Security researchers working at Microsoft detailed a phishing campaign that uses a strange toolset. The campaign has been dubbed ZooToday and seems to use bits and bobs picked and reused from the corrupted code of other hacking groups.
Microsoft's researchers also are referring to the campaign by the endearing name "Franken-Phish" due to the patchwork nature of the phishing kit employed by the bad actors behind the campaign. The ZooToday campaign uses pieces of code originating from various sources, from misleading kits sold on the Dark Web to phishing kits sold online.
The campaign was spotted using the AwsApps(dot)com domain to dish out the phishing mail. The emails contain links that point to a corrupted Web page that is constructed to mimic the look and design of the legitimate Office 365 login page.
The campaign seems to be low-budget relatively and low-effort, as the domains that the phishing emails come from are using random names and have not been tailored to look like the domains and names used by real companies. ZooToday also uses what is called "zero-point font obfuscation" in its phishing emails. This means there is a font in the email that has been given a font size of zero points, effectively making it invisible using HTML.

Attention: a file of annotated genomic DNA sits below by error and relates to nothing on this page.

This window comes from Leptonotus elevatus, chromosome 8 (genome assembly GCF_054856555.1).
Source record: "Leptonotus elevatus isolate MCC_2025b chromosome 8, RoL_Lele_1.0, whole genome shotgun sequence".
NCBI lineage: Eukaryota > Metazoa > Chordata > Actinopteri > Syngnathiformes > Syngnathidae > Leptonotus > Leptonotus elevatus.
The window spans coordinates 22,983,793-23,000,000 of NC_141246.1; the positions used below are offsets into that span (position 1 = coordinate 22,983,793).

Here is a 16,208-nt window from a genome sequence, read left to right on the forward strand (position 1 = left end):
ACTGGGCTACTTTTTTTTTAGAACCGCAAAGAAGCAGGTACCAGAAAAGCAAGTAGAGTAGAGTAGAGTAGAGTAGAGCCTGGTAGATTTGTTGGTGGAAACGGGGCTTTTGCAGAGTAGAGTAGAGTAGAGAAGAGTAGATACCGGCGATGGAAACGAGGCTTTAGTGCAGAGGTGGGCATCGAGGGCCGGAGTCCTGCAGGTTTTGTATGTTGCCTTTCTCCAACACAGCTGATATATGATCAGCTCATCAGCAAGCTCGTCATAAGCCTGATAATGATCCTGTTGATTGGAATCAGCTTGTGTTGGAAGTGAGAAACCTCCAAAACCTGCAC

The campaign has been going on for a while. Microsoft has traced surges of activity back in April and May of this year, with the old campaigns using fake Microsoft pages as bait to collect passwords. A few months later, in August 2021, the campaign went through another uptick in activity and was this time using Xerox branding in its phishing.
Another peculiarity that the ZooToday phishing campaign exhibits is that the collected credentials, captured through the fake Microsoft 365 login pages set up by the hackers, are not forwarded to other emails immediately. Instead, the ZooToday operators store the collected login information on the site itself. The websites used by the group behind ZooToday were hosted using a cloud storage provider.